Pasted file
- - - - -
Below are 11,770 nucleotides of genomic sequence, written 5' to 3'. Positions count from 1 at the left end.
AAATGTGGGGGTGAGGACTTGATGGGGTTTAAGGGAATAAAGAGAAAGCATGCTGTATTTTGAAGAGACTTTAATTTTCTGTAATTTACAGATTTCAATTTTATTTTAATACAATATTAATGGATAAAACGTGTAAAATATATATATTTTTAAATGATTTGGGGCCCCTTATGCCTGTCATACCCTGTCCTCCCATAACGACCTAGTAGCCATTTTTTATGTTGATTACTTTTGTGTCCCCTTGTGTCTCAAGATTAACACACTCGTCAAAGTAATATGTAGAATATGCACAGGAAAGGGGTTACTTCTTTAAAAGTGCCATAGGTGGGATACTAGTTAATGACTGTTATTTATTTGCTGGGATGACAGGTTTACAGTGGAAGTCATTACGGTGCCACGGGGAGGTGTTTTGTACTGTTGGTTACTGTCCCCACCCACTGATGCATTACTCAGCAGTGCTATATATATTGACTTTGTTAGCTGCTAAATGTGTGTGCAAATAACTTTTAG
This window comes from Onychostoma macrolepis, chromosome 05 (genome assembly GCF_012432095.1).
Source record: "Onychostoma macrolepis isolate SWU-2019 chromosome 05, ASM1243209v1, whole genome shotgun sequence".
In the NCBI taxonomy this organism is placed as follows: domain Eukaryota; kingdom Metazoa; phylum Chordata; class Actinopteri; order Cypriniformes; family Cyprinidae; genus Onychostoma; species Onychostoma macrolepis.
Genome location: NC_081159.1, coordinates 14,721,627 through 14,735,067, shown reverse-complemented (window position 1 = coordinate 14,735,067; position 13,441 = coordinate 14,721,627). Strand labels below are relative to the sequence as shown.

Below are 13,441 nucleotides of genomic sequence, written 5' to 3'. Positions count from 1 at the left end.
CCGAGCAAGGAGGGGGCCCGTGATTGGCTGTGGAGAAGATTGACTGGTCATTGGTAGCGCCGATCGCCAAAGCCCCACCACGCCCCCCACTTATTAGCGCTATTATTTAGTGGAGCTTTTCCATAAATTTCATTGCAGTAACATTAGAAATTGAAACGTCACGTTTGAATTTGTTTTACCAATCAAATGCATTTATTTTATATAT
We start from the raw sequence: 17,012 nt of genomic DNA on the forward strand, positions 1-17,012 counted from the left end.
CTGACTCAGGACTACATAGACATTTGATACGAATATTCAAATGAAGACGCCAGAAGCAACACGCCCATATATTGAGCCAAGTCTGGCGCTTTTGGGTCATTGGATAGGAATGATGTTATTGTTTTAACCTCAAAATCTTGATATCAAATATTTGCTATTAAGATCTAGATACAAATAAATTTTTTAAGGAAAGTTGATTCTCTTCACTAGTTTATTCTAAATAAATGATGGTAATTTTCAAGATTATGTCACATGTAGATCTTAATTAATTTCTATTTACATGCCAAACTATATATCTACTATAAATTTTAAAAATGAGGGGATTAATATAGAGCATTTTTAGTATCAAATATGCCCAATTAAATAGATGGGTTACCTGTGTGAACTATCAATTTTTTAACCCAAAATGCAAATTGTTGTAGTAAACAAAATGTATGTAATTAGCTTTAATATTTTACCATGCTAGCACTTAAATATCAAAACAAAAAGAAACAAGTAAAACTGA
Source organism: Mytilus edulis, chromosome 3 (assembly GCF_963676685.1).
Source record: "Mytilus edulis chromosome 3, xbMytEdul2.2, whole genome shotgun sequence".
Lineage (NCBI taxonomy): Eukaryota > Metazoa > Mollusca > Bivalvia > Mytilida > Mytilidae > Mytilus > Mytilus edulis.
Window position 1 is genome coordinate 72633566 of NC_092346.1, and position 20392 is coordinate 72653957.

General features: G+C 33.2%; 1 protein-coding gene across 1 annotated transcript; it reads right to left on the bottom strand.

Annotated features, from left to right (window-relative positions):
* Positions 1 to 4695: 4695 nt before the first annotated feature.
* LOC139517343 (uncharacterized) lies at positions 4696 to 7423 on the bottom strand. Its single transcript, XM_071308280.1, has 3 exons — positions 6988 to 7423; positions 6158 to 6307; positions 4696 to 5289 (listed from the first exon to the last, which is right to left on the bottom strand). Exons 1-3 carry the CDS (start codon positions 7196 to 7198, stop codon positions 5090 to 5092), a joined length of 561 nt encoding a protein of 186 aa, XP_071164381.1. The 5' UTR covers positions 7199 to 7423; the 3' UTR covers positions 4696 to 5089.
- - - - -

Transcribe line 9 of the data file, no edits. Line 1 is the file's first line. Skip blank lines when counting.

We start from the raw sequence: 17,012 nt of genomic DNA on the forward strand, positions 1-17,012 counted from the left end.